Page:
Keep outer space beautiful

Ransom Riggs

Unfortunately, it might be too late. According to Federal and private aerospace experts (and today's Times), the junk we've been rocketing into orbit around the Earth since the space age began may be reaching a critical mass, greatly increasing chances that a speeding piece of debris will "smash a large spacecraft into hundreds of pieces and start a chain reaction, a slow cascade of collisions that would expand for centuries, spreading chaos through the heavens."

What kind of debris? Not just dead satellites of old and rocket boosters from long-ago launches, but a growing cloud of bits and pieces left over from years of Soviet and U.S. anti-satellite weapons testing from 1968 to 1986. (Recently, China got into the act, blowing one of its old satellites into at least 647 detectable pieces, and sparking an international diplomatic crisis.) Click here for a scary full-motion version of the graphic above, which is a representation of all currently trackable items in orbit around Earth.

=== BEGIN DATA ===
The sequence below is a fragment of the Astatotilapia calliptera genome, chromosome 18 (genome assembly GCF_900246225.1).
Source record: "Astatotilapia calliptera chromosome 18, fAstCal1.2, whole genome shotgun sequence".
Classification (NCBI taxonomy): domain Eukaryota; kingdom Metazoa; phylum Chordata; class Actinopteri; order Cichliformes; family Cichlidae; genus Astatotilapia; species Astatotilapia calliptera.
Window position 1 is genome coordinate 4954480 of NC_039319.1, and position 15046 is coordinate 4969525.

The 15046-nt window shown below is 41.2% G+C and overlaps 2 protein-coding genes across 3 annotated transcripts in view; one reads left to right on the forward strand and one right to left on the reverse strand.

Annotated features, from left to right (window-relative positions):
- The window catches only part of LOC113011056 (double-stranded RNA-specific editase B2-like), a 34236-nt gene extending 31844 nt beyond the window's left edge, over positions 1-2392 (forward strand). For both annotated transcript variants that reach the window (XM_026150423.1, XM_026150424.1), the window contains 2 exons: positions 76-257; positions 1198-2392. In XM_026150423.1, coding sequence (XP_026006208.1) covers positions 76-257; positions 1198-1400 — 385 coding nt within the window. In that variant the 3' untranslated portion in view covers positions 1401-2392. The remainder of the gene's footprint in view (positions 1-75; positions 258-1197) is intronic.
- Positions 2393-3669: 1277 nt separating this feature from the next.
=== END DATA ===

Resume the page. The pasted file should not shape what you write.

If nothing is done, a kind of orbital crisis might ensue that is known as the Kessler Syndrome, after a former NASA official who hypothesized the scenario -- a staple of science fiction -- in which the space around Earth becomes so riddled with junk that launchings are almost impossible. Vehicles that entered space would quickly be destroyed. Is there a solution -- some cosmic vacuum that could wipe the space around Earth clean and allow us a fresh start? Not quite. Proposals include "robots that install rocket engines to send dead spacecraft careering back into the atmosphere, or ground-based lasers that could be used to zap debris." (Both sound prohibitively expensive, and a little silly. And do we really want millions of tons of space junk raining down on us, anyway?)